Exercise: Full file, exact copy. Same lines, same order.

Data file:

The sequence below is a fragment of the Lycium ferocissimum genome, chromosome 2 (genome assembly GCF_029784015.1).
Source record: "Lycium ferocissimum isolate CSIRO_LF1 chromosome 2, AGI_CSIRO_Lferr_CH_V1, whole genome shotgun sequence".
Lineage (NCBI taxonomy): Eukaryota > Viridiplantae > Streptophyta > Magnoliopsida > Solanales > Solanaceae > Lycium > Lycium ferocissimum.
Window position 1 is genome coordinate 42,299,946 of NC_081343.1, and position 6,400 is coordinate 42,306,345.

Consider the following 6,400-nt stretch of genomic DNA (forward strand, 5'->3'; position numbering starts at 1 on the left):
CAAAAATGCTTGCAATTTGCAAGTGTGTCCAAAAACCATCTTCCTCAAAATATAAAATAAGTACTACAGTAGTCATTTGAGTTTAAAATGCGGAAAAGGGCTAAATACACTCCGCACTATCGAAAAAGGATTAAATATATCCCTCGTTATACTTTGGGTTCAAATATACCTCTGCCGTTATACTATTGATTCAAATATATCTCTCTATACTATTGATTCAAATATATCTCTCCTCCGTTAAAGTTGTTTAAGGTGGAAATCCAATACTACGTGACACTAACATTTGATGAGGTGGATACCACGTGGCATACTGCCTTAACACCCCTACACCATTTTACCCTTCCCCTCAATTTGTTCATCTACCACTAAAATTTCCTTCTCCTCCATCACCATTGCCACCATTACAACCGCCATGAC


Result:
The sequence below is a fragment of the Lycium ferocissimum genome, chromosome 2 (genome assembly GCF_029784015.1).
Source record: "Lycium ferocissimum isolate CSIRO_LF1 chromosome 2, AGI_CSIRO_Lferr_CH_V1, whole genome shotgun sequence".
Lineage (NCBI taxonomy): Eukaryota > Viridiplantae > Streptophyta > Magnoliopsida > Solanales > Solanaceae > Lycium > Lycium ferocissimum.
Window position 1 is genome coordinate 42,299,946 of NC_081343.1, and position 6,400 is coordinate 42,306,345.

Consider the following 6,400-nt stretch of genomic DNA (forward strand, 5'->3'; position numbering starts at 1 on the left):
CAAAAATGCTTGCAATTTGCAAGTGTGTCCAAAAACCATCTTCCTCAAAATATAAAATAAGTACTACAGTAGTCATTTGAGTTTAAAATGCGGAAAAGGGCTAAATACACTCCGCACTATCGAAAAAGGATTAAATATATCCCTCGTTATACTTTGGGTTCAAATATACCTCTGCCGTTATACTATTGATTCAAATATATCTCTCTATACTATTGATTCAAATATATCTCTCCTCCGTTAAAGTTGTTTAAGGTGGAAATCCAATACTACGTGACACTAACATTTGATGAGGTGGATACCACGTGGCATACTGCCTTAACACCCCTACACCATTTTACCCTTCCCCTCAATTTGTTCATCTACCACTAAAATTTCCTTCTCCTCCATCACCATTGCCACCATTACAACCGCCATGAC